Our move from Atlanta to Seattle might be already old news but I finally managed to edit my way through the hundreds and thousands of pictures I took on our way to the pacific northwest and I am finally able to share at least a few of them. I decided to make it a three-parter because it’s kinda impossible to squeeze a four-week trip into one blog post. Here we go! This is the first leg of our road trip from Atlanta to Monument Valley.
I think I need to explain from the beginning before we can start this road trip story. Mr. F got a job offer in Seattle and we decided to jump on it. One of my conditions was not to just drive like maniacs from the lower right to the upper left corner of the country. I wanted to see something and I was up for an adventure. I added more and more destinations to my list and at the end, Mr. F stated something like this will take a couple of weeks and I said yes four weeks to be precise. We had to expedite the whole moving process big times and we also bought a small camping trailer and actually had to learn how to camp without losing our minds.
Our first stop was Memphis where we visited our former neighbors Kim and Tom. It was a short but fun stay and it’s always wonderful to meet up with good friends. We left the next day and made it halfway through Oklahoma and then drove the following day until Amarillo, TX. My plan was to drive as many miles as possible and not to waste time at places we already visited also I was looking forward to hiking in the National Parks. We had dinner at the Big Texan Steak Ranch and it is one of the most touristy restaurants filled with locals I had ever seen. If you are in the area the Palo Duro Canyon is just one hour away but I cut it short and we stopped at Cadillac Ranch on our way out of town. It is a bit trashy but mostly fun and somehow impressive how many people left their marks on them until someone else sprayed over it. It’s like art in progress so don’t forget to buy spray paint.
Our next stop was Santa Fe, NM and I stuffed my face with Tex-Mex food. We stayed in Hyde Memorial State Park and it was very quiet and just wonderful. I finally caught up on sleep and I realized how crazy these last weeks in Atlanta had been. We visited the Plaza and got good coffee and strolled the streets. Santa Fe must be a great place to live. It’s laid back, there is art at every corner and those adobe houses are just amazing.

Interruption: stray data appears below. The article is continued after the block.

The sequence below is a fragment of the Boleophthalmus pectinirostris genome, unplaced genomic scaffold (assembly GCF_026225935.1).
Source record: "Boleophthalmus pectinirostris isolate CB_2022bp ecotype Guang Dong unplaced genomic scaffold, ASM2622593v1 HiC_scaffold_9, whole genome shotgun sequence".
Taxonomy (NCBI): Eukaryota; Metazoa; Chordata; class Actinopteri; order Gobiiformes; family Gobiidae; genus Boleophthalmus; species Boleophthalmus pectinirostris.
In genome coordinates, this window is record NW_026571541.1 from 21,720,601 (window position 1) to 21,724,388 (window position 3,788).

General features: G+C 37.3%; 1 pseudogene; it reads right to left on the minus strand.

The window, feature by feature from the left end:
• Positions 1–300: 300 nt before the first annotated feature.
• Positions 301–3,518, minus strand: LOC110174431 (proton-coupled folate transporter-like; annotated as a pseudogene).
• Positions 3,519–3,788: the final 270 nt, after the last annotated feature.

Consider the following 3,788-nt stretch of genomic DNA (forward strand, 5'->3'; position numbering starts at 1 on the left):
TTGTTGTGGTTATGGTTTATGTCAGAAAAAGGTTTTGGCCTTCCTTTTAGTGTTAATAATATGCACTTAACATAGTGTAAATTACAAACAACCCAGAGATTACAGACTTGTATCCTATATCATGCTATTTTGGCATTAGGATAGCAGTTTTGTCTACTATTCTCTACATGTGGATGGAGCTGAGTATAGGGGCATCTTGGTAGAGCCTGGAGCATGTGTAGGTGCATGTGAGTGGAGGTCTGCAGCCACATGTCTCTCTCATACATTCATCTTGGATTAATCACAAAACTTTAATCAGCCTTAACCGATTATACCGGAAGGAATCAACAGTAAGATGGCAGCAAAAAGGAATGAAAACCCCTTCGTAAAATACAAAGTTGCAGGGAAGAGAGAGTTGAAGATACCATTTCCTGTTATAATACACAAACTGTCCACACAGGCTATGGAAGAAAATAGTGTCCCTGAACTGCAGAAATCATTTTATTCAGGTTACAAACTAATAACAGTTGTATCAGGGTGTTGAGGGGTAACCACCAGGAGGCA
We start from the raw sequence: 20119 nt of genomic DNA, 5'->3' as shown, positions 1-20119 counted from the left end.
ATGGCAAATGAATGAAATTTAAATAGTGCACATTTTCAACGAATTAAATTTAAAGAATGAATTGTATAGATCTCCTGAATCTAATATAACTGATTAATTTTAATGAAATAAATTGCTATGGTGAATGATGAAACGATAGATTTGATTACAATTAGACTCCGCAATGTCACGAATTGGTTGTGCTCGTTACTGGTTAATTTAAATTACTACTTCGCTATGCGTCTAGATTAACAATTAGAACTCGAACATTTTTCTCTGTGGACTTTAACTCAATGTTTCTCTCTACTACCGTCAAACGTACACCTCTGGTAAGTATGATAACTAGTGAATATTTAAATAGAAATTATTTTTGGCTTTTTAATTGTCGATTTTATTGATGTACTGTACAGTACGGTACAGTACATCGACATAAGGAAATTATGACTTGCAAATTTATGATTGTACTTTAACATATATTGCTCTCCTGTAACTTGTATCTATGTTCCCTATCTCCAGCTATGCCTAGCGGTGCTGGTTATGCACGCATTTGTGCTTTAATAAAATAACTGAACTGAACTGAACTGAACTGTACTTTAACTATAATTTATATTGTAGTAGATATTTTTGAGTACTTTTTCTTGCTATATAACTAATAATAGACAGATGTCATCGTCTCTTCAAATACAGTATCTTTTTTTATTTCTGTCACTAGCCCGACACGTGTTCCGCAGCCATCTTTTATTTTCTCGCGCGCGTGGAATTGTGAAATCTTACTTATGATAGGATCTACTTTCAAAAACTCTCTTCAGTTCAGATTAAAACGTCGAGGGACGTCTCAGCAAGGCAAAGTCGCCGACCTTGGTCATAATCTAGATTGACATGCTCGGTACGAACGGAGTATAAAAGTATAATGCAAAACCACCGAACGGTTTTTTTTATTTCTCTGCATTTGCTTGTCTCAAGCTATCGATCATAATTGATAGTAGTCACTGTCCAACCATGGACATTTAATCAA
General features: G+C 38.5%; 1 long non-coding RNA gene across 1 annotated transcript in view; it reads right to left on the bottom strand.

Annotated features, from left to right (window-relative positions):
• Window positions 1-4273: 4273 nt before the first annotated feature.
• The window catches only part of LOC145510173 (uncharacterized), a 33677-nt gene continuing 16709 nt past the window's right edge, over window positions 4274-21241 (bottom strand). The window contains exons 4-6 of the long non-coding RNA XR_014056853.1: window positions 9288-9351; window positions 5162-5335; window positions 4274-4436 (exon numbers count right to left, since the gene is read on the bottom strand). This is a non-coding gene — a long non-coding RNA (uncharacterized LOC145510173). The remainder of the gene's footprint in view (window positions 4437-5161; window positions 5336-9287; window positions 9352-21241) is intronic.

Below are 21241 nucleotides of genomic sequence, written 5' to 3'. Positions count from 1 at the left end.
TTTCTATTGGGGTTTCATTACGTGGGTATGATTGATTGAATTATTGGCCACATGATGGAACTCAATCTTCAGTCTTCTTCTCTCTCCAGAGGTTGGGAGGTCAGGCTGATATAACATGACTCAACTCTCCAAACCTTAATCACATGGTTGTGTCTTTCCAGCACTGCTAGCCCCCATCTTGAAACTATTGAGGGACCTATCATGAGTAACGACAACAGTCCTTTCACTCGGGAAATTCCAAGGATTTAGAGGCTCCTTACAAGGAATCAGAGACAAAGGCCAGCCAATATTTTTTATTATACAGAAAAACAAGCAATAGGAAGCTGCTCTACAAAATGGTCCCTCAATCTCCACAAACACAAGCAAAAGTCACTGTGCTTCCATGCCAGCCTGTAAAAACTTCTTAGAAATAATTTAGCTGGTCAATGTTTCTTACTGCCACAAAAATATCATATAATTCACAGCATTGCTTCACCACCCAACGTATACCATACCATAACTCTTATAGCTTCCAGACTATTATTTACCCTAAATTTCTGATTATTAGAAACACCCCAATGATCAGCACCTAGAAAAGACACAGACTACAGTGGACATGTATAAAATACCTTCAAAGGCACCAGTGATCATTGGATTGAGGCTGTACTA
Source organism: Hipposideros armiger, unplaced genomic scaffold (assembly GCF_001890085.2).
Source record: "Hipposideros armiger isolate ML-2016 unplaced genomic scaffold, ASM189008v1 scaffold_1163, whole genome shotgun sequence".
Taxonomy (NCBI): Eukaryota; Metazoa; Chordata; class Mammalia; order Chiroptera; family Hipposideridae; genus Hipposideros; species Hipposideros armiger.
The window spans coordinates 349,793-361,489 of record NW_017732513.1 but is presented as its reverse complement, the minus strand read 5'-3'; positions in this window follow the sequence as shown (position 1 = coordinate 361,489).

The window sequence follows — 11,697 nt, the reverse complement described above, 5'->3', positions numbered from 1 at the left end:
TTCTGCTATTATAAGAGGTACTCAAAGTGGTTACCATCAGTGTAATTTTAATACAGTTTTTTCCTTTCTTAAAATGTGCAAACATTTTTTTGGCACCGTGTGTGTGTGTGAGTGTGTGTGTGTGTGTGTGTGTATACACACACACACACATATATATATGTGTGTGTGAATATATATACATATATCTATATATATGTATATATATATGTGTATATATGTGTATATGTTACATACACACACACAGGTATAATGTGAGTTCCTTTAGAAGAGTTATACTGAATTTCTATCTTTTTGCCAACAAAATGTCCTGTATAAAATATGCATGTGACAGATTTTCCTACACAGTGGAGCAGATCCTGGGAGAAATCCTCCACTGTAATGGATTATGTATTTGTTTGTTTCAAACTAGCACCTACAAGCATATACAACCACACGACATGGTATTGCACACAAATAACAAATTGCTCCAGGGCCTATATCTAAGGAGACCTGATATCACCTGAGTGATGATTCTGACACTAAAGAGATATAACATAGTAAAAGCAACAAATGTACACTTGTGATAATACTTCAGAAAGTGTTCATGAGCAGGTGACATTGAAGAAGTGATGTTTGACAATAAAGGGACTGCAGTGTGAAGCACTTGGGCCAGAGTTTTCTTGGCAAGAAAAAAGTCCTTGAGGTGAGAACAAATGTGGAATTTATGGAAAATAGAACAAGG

Our next stop was Mesa Verde, Colorado. We arrived in the afternoon, which left us with enough time to get an annual National Parks pass and the tickets for the guided tours for the next day. And if you’re ambitious about these ancient places like we are, you get the first tour available and learn afterward that it is a one hour drive from the park entrance to the Cliff Palace our first tour (sleep cut short again).
This is our home on wheels! I called him Tardis and he looks like he shrank in the wash compared to the other big trailers but he is all we need and I love him! We set him up at the KOA in Hurrican and entered the NP and had a bit daylight left to stop at some viewing points.
That night was the first but not last time we had pasta Napoli, after all, it is a traditional camping food and there is nothing easier than that. We called it a day and had our vino rosso with a stunning sunset (you can see the Mesa Verdes in the background, sorry crappy phone picture).
This park is so much bigger than I expected and offers several ancient Puebloan dwellings besides Balcony House, Cliff Palace, and Long House although, not all are open to the public and the just mentioned require a tour ticket (tours are guided by Ranchers and super interesting) but Spruce Tree House and Step House are self-guided so you can explore at your own pace and check out the kivas. Mesa Verde National Park is breathtaking with many lookouts, hiking trails, picnic areas, and a museum.
We left Mesa Verde heading further west but stopped at the Four Corner on the way. It’s the only point in the US where four states (UT, CO, NM, and AZ) meet but there was a five Dollar entrance fee to wait in line for a 2-second picture on a circular stone monument in the ground, not sure I would do that again. I guess it’s a been there, done that thing.
We had the plan to stay one night at Monument Valley but decided to continue driving when we saw the dusty campground with sun-baked and narrow spots. I’m not big on western movies but the scenery is breathtaking and at the same time oddly familiar. I expected to see John Wayne riding along the horizon any moment. Monument Valley is not a National Park therefor of a tribal park owned by the Navajo.
To be continued…